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Table 8 Results of studies exploring surgical outcomes

From: Assessing demographic access to hip replacement surgery in the United Kingdom: a systematic review

Ref. Study timeframe Estimate of surgical need Estimate of surgical outcome Socio-demographic domains Conclusions
[37] January 1998 to March 2005 Harris Hip score to determine severity of hip condition and SF-36 to determine patient quality of life
ASA score to determine surgical risk
Reported patient comorbidities
Harris Hip Score
- Age
- Gender
- Area-based deprivation (Scottish IMD 2006)
- Smoking status
- Comorbidities
- Surgical complications
- Mortality
- ASA score of presurgical fitness
- Quality of life (SF-36 mental and physical)
- 42.6 point improvement in HHS 18 months post-surgery (95% C.I: 41.8–43.4)
- No overall change in mean SF-36 mental score 18 months post-surgery (95% C.I: 0.2–2.5)
- No difference in post-surgical HHS improvement between deprivation quintiles (p = 0.069)
- The most deprived patients had HHS 3.85 points lower pre-surgery (95% C.I: 0.88–6.82), 5.03 points lower 6-months post-surgery (95% C.I: 1.92–8.14) and 4.55 points lower 18-months post-surgery (95% C.I: 0.74–8.35) than the least deprived patients
- Significant difference in physical quality of life between least and most deprived patients: physical SF-36 score was 8.09 points higher (95% C.I: 1.45–14.73)
- Mental-health quality of life only improved in the least deprived: mental SF-36 core was 4.7 points higher (95% C.I: 1.5–7.8)
- No significant differences in length of stay (p = 0.936)
- Significantly fewer smokers in the least deprived quintile compared to most deprived (p < 0.001)
- No significant difference in BMI between quintiles
Gender – no significant differences (p = 0.238)
Comorbidity – no differences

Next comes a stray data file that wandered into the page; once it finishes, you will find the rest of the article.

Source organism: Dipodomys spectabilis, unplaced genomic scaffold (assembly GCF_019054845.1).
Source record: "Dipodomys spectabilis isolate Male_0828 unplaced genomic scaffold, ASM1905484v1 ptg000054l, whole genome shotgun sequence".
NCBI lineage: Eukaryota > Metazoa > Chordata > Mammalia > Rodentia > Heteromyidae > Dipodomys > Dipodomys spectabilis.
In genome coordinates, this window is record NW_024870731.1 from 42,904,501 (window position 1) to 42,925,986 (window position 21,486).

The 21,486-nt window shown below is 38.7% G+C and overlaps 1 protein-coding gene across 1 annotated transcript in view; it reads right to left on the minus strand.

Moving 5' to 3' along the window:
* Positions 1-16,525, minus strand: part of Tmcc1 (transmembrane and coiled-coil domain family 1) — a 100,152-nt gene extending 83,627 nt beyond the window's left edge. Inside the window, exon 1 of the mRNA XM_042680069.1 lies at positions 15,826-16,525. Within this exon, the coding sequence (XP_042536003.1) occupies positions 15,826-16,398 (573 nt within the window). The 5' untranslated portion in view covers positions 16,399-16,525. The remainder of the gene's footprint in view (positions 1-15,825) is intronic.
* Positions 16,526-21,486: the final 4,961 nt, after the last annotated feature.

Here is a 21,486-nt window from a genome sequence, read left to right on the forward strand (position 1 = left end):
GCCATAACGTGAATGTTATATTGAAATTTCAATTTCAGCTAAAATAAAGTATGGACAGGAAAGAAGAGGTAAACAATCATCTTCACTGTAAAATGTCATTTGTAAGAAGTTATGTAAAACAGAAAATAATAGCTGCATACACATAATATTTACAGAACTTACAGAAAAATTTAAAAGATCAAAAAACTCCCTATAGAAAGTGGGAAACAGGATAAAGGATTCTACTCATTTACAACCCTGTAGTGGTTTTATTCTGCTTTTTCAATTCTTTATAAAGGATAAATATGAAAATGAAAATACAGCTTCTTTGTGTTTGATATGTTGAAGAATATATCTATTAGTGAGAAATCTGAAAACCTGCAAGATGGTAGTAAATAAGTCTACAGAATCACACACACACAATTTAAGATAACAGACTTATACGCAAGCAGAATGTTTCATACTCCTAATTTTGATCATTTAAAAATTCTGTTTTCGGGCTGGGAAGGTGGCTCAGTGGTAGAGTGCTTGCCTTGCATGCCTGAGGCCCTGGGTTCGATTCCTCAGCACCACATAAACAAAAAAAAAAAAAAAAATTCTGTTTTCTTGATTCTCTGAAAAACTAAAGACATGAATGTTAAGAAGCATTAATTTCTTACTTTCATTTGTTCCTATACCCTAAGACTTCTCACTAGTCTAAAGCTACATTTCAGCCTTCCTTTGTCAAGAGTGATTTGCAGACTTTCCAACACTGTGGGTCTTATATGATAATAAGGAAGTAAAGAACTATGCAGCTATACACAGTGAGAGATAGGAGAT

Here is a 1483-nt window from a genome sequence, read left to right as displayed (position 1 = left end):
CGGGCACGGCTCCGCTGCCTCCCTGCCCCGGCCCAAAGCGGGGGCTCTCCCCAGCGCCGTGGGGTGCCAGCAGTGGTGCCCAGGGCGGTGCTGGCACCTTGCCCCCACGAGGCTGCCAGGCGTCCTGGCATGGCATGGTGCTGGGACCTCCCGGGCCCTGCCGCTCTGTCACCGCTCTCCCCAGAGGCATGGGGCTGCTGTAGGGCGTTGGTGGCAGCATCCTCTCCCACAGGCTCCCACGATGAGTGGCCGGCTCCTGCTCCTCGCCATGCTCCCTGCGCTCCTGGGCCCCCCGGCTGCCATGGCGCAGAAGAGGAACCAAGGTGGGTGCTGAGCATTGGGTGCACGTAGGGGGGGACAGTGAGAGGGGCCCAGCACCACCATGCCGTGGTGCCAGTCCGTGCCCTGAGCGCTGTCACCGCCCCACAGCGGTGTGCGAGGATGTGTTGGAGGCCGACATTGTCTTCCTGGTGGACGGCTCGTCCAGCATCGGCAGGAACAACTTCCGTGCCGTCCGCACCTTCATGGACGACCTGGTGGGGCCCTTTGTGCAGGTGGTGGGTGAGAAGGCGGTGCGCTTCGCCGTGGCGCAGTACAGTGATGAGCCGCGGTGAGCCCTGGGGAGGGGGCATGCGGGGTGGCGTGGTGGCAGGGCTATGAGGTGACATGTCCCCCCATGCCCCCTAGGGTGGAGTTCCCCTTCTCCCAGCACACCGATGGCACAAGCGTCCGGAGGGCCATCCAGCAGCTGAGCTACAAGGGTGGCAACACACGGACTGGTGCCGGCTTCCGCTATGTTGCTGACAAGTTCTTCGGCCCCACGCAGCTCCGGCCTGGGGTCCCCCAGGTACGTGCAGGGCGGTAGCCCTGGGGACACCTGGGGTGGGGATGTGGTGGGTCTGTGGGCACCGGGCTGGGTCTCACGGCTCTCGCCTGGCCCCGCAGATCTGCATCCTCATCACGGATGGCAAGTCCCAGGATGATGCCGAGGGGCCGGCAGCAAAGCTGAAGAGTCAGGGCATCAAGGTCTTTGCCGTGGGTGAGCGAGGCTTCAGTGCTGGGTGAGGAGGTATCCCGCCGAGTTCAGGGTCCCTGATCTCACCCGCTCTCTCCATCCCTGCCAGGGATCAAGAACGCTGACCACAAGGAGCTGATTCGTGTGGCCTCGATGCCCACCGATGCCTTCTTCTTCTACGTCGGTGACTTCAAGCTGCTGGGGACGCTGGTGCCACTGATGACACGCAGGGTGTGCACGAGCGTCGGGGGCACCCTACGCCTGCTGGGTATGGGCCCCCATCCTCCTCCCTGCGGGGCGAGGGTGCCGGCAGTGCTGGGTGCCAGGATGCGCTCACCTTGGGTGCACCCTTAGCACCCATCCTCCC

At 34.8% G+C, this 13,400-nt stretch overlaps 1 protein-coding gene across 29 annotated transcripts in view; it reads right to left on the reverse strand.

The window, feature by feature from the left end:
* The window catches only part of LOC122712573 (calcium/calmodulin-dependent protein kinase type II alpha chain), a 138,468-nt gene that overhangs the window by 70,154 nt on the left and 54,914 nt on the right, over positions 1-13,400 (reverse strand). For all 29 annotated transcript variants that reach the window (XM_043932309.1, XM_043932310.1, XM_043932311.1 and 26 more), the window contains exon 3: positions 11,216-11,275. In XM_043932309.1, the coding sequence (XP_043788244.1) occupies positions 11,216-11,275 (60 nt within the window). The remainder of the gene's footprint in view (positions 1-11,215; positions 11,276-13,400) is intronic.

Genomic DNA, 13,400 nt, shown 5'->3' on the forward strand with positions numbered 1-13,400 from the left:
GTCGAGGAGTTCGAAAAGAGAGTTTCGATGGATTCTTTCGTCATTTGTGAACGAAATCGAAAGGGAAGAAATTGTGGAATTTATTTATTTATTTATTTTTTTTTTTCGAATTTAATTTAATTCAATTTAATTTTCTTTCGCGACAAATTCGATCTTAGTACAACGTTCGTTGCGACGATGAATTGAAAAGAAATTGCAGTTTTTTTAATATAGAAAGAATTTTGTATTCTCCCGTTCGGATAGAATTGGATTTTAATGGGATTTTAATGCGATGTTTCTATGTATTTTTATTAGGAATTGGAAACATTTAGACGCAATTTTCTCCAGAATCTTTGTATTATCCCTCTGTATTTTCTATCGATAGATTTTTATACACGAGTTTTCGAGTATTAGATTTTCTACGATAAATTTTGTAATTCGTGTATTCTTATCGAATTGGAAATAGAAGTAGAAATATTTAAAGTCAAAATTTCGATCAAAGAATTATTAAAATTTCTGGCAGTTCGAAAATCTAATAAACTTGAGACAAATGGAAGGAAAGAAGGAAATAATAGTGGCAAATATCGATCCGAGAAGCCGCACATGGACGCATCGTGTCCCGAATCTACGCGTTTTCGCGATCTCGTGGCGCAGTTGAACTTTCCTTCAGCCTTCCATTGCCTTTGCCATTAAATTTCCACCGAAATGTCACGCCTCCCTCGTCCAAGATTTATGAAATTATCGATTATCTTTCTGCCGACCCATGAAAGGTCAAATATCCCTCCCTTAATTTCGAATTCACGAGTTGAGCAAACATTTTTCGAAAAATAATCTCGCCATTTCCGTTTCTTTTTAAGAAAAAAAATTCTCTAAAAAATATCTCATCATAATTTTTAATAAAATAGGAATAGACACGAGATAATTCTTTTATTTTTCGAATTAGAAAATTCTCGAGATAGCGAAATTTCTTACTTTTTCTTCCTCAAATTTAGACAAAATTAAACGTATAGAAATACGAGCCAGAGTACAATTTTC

[28] March 2004 to October 2005 POSSUM score to determine physiological risk factors, condition severity and surgical risk
ASA score to determine surgical risk
Reported patient comorbidities
POMS survey to assess post-operative morbidity - Age
- Gender
- Area-based deprivation (IMD 2004)
- White ethnicity
- ASA score
- Surgery duration
- Morbidity
- Surgical risk decreased with decreasing deprivation quintile (Q5-Q1) (p = 0.04)
- 2% increase in predicted surgical risk for most deprived quintile versus least deprived quintile
- No evidence for relationship between SES and postoperative morbidity or infectious morbidity
- No relationship found between post-surgical length of stay and patient SES
- Less deprived patients more likely to be morbidity-free and have left hospital by day 8 post-surgery
[39] January 2006 to November 2008 Charlson index of comorbidity to assess patient comorbidities
Oxford hip score to determine severity of hip condition
SF-12 score to determine patient quality of life
Custom patient satisfaction questionnaire
Oxford hip score
SF-12 score
- Age
- Gender
- Area-based deprivation (Carstairs index)
- Primary diagnosis
- Comorbidities
- Surgical complications
- 90-day mortality rate
- Quality of life (SF-12 score)
- No association was found between SES and prevalence of hip replacement (p = 0.36)
- DEPCATs were significant predictors for mean post-surgical improvement, after adjusting for pre-surgical scores, comorbidity, age, SF-12 score and length of stay (p = 0.001)
-Most deprived patients had mean pre-surgery OHS 5.8 points higher than least deprived patients (p = 0.001)